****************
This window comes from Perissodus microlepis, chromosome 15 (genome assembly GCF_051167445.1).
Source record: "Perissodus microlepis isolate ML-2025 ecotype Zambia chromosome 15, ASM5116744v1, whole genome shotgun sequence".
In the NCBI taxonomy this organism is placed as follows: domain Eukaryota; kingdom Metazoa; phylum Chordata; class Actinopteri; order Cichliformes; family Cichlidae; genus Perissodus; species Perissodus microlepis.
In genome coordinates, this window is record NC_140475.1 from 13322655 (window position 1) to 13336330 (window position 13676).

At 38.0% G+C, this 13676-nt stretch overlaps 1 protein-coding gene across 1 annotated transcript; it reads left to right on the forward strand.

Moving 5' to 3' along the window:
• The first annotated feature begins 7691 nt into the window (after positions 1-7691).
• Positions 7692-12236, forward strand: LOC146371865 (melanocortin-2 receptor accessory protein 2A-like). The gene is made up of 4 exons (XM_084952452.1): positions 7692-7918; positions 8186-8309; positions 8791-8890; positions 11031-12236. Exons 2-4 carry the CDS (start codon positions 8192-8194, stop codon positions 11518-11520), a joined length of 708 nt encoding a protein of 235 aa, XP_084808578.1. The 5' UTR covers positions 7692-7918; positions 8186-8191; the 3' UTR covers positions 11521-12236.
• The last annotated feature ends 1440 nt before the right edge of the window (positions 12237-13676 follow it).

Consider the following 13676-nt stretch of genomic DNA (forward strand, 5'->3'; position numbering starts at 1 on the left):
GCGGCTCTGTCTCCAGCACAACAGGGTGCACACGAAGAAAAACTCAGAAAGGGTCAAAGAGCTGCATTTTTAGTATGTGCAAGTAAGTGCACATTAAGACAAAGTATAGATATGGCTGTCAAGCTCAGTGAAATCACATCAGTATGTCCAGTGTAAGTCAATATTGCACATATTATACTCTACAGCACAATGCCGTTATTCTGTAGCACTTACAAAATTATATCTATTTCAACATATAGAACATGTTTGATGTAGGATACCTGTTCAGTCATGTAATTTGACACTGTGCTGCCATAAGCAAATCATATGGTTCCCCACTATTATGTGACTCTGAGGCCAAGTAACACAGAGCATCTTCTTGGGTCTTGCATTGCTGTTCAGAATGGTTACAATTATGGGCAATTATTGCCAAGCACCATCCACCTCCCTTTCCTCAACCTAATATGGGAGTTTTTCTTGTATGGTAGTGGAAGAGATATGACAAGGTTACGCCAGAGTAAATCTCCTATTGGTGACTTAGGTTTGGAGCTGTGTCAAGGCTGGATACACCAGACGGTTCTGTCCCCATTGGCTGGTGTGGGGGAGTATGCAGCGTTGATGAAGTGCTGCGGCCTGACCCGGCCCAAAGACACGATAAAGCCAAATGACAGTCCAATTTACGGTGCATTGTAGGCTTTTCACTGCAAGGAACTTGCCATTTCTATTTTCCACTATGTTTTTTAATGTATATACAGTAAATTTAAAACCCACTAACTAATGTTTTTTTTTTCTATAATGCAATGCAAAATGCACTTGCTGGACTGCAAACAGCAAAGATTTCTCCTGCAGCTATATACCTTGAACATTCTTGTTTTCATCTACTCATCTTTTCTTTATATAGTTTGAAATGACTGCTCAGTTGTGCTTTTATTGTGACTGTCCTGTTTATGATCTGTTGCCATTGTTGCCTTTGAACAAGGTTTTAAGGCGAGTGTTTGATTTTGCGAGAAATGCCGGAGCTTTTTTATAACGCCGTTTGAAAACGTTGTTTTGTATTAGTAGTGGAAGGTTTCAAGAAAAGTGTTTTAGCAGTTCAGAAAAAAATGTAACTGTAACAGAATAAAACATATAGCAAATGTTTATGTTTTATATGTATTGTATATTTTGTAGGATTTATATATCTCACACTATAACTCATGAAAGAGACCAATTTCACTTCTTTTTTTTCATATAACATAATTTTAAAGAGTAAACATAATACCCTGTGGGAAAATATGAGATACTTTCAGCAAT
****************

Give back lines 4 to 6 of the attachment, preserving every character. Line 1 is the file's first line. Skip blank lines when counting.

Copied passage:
In genome coordinates, this window is record NC_140475.1 from 13322655 (window position 1) to 13336330 (window position 13676).

At 38.0% G+C, this 13676-nt stretch overlaps 1 protein-coding gene across 1 annotated transcript; it reads left to right on the forward strand.

Moving 5' to 3' along the window: